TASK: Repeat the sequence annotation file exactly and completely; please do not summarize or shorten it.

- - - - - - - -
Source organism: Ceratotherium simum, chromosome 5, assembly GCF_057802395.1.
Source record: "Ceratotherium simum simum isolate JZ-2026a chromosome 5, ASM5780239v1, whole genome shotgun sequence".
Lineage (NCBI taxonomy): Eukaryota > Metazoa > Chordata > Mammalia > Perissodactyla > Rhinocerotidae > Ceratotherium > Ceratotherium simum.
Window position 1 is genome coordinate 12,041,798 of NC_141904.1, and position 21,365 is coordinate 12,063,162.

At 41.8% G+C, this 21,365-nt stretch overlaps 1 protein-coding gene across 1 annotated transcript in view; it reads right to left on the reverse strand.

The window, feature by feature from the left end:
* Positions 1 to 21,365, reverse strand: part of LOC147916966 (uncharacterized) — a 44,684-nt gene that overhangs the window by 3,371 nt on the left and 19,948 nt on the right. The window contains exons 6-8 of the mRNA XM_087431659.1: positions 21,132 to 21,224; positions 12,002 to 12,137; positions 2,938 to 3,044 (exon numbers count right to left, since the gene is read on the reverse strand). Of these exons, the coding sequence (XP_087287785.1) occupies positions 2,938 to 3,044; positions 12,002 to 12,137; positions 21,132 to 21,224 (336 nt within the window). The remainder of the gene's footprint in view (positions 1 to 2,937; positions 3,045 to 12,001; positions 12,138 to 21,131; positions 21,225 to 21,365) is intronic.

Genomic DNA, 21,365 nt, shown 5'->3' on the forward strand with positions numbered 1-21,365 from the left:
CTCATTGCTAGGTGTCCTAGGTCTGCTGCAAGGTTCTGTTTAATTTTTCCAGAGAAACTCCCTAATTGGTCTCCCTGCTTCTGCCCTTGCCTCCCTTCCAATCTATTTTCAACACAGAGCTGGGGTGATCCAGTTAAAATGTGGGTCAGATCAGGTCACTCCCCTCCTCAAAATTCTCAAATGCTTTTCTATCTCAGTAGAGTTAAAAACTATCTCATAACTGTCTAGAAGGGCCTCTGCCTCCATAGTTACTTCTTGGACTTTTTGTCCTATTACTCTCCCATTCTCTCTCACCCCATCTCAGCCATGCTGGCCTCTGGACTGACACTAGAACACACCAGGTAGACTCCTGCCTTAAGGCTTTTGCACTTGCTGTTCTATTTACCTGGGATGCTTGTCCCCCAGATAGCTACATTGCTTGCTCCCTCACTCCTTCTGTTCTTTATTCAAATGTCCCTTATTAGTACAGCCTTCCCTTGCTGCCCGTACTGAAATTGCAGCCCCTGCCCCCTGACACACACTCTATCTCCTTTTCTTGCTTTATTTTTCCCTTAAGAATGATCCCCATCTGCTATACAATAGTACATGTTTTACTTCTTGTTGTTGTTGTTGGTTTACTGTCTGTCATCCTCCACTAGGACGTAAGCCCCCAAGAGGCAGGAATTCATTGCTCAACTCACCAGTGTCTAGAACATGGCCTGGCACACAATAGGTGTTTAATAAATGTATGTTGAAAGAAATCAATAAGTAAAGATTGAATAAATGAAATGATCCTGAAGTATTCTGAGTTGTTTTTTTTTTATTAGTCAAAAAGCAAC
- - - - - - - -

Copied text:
Source organism: Ceratotherium simum, chromosome 5, assembly GCF_057802395.1.
Source record: "Ceratotherium simum simum isolate JZ-2026a chromosome 5, ASM5780239v1, whole genome shotgun sequence".
Lineage (NCBI taxonomy): Eukaryota > Metazoa > Chordata > Mammalia > Perissodactyla > Rhinocerotidae > Ceratotherium > Ceratotherium simum.
Window position 1 is genome coordinate 12,041,798 of NC_141904.1, and position 21,365 is coordinate 12,063,162.

At 41.8% G+C, this 21,365-nt stretch overlaps 1 protein-coding gene across 1 annotated transcript in view; it reads right to left on the reverse strand.

The window, feature by feature from the left end:
* Positions 1 to 21,365, reverse strand: part of LOC147916966 (uncharacterized) — a 44,684-nt gene that overhangs the window by 3,371 nt on the left and 19,948 nt on the right. The window contains exons 6-8 of the mRNA XM_087431659.1: positions 21,132 to 21,224; positions 12,002 to 12,137; positions 2,938 to 3,044 (exon numbers count right to left, since the gene is read on the reverse strand). Of these exons, the coding sequence (XP_087287785.1) occupies positions 2,938 to 3,044; positions 12,002 to 12,137; positions 21,132 to 21,224 (336 nt within the window). The remainder of the gene's footprint in view (positions 1 to 2,937; positions 3,045 to 12,001; positions 12,138 to 21,131; positions 21,225 to 21,365) is intronic.

Genomic DNA, 21,365 nt, shown 5'->3' on the forward strand with positions numbered 1-21,365 from the left:
CTCATTGCTAGGTGTCCTAGGTCTGCTGCAAGGTTCTGTTTAATTTTTCCAGAGAAACTCCCTAATTGGTCTCCCTGCTTCTGCCCTTGCCTCCCTTCCAATCTATTTTCAACACAGAGCTGGGGTGATCCAGTTAAAATGTGGGTCAGATCAGGTCACTCCCCTCCTCAAAATTCTCAAATGCTTTTCTATCTCAGTAGAGTTAAAAACTATCTCATAACTGTCTAGAAGGGCCTCTGCCTCCATAGTTACTTCTTGGACTTTTTGTCCTATTACTCTCCCATTCTCTCTCACCCCATCTCAGCCATGCTGGCCTCTGGACTGACACTAGAACACACCAGGTAGACTCCTGCCTTAAGGCTTTTGCACTTGCTGTTCTATTTACCTGGGATGCTTGTCCCCCAGATAGCTACATTGCTTGCTCCCTCACTCCTTCTGTTCTTTATTCAAATGTCCCTTATTAGTACAGCCTTCCCTTGCTGCCCGTACTGAAATTGCAGCCCCTGCCCCCTGACACACACTCTATCTCCTTTTCTTGCTTTATTTTTCCCTTAAGAATGATCCCCATCTGCTATACAATAGTACATGTTTTACTTCTTGTTGTTGTTGTTGGTTTACTGTCTGTCATCCTCCACTAGGACGTAAGCCCCCAAGAGGCAGGAATTCATTGCTCAACTCACCAGTGTCTAGAACATGGCCTGGCACACAATAGGTGTTTAATAAATGTATGTTGAAAGAAATCAATAAGTAAAGATTGAATAAATGAAATGATCCTGAAGTATTCTGAGTTGTTTTTTTTTTATTAGTCAAAAAGCAAC